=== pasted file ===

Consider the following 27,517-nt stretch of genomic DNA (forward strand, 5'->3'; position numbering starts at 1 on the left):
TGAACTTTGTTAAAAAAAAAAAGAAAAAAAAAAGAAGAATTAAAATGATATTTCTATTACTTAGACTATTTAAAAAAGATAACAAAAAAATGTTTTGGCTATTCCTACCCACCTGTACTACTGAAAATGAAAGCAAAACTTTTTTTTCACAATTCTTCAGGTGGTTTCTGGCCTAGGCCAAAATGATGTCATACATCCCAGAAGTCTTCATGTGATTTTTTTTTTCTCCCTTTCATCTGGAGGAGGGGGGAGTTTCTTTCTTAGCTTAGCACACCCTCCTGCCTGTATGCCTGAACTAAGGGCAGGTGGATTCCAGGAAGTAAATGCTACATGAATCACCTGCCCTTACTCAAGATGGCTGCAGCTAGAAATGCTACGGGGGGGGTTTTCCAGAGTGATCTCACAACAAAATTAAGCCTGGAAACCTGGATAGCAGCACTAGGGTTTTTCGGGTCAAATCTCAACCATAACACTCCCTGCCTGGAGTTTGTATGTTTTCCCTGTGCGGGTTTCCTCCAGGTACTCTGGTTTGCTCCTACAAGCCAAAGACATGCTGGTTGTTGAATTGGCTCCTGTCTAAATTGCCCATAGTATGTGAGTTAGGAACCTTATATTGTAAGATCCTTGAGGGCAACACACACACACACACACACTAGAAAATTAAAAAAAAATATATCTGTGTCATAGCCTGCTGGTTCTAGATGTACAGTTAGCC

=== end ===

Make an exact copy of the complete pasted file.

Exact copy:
Consider the following 27,517-nt stretch of genomic DNA (forward strand, 5'->3'; position numbering starts at 1 on the left):
TGAACTTTGTTAAAAAAAAAAAGAAAAAAAAAAGAAGAATTAAAATGATATTTCTATTACTTAGACTATTTAAAAAAGATAACAAAAAAATGTTTTGGCTATTCCTACCCACCTGTACTACTGAAAATGAAAGCAAAACTTTTTTTTCACAATTCTTCAGGTGGTTTCTGGCCTAGGCCAAAATGATGTCATACATCCCAGAAGTCTTCATGTGATTTTTTTTTTCTCCCTTTCATCTGGAGGAGGGGGGAGTTTCTTTCTTAGCTTAGCACACCCTCCTGCCTGTATGCCTGAACTAAGGGCAGGTGGATTCCAGGAAGTAAATGCTACATGAATCACCTGCCCTTACTCAAGATGGCTGCAGCTAGAAATGCTACGGGGGGGGTTTTCCAGAGTGATCTCACAACAAAATTAAGCCTGGAAACCTGGATAGCAGCACTAGGGTTTTTCGGGTCAAATCTCAACCATAACACTCCCTGCCTGGAGTTTGTATGTTTTCCCTGTGCGGGTTTCCTCCAGGTACTCTGGTTTGCTCCTACAAGCCAAAGACATGCTGGTTGTTGAATTGGCTCCTGTCTAAATTGCCCATAGTATGTGAGTTAGGAACCTTATATTGTAAGATCCTTGAGGGCAACACACACACACACACACACTAGAAAATTAAAAAAAAATATATCTGTGTCATAGCCTGCTGGTTCTAGATGTACAGTTAGCC